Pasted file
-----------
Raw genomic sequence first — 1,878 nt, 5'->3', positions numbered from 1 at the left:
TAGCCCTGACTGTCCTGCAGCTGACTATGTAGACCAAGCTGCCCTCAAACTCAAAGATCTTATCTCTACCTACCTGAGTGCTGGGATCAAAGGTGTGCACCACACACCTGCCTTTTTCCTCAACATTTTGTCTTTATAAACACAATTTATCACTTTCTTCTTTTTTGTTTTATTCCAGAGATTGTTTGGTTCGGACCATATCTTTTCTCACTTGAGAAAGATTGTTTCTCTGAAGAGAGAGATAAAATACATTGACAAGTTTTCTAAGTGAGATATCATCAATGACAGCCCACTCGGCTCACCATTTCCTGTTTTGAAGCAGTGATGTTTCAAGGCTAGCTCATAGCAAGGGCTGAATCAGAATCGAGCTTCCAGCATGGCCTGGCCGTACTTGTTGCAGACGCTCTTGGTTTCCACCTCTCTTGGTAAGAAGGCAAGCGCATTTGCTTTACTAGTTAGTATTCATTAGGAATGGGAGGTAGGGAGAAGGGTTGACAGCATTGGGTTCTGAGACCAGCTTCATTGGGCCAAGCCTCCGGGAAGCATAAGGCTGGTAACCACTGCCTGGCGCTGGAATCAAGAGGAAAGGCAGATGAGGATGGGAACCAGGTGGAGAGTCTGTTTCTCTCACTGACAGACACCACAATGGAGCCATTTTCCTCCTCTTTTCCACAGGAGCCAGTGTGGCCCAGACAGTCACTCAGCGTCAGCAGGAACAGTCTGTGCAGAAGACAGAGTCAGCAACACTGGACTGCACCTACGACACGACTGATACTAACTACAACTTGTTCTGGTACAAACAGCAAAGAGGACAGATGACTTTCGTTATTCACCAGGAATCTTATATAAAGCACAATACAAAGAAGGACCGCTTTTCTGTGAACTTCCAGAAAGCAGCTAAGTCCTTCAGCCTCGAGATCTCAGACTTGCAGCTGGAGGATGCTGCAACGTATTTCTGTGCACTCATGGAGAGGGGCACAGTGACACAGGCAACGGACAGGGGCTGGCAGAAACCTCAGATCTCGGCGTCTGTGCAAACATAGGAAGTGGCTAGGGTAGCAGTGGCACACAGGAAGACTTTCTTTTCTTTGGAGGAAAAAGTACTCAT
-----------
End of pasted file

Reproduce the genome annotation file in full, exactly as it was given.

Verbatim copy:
Raw genomic sequence first — 1,878 nt, 5'->3', positions numbered from 1 at the left:
TAGCCCTGACTGTCCTGCAGCTGACTATGTAGACCAAGCTGCCCTCAAACTCAAAGATCTTATCTCTACCTACCTGAGTGCTGGGATCAAAGGTGTGCACCACACACCTGCCTTTTTCCTCAACATTTTGTCTTTATAAACACAATTTATCACTTTCTTCTTTTTTGTTTTATTCCAGAGATTGTTTGGTTCGGACCATATCTTTTCTCACTTGAGAAAGATTGTTTCTCTGAAGAGAGAGATAAAATACATTGACAAGTTTTCTAAGTGAGATATCATCAATGACAGCCCACTCGGCTCACCATTTCCTGTTTTGAAGCAGTGATGTTTCAAGGCTAGCTCATAGCAAGGGCTGAATCAGAATCGAGCTTCCAGCATGGCCTGGCCGTACTTGTTGCAGACGCTCTTGGTTTCCACCTCTCTTGGTAAGAAGGCAAGCGCATTTGCTTTACTAGTTAGTATTCATTAGGAATGGGAGGTAGGGAGAAGGGTTGACAGCATTGGGTTCTGAGACCAGCTTCATTGGGCCAAGCCTCCGGGAAGCATAAGGCTGGTAACCACTGCCTGGCGCTGGAATCAAGAGGAAAGGCAGATGAGGATGGGAACCAGGTGGAGAGTCTGTTTCTCTCACTGACAGACACCACAATGGAGCCATTTTCCTCCTCTTTTCCACAGGAGCCAGTGTGGCCCAGACAGTCACTCAGCGTCAGCAGGAACAGTCTGTGCAGAAGACAGAGTCAGCAACACTGGACTGCACCTACGACACGACTGATACTAACTACAACTTGTTCTGGTACAAACAGCAAAGAGGACAGATGACTTTCGTTATTCACCAGGAATCTTATATAAAGCACAATACAAAGAAGGACCGCTTTTCTGTGAACTTCCAGAAAGCAGCTAAGTCCTTCAGCCTCGAGATCTCAGACTTGCAGCTGGAGGATGCTGCAACGTATTTCTGTGCACTCATGGAGAGGGGCACAGTGACACAGGCAACGGACAGGGGCTGGCAGAAACCTCAGATCTCGGCGTCTGTGCAAACATAGGAAGTGGCTAGGGTAGCAGTGGCACACAGGAAGACTTTCTTTTCTTTGGAGGAAAAAGTACTCAT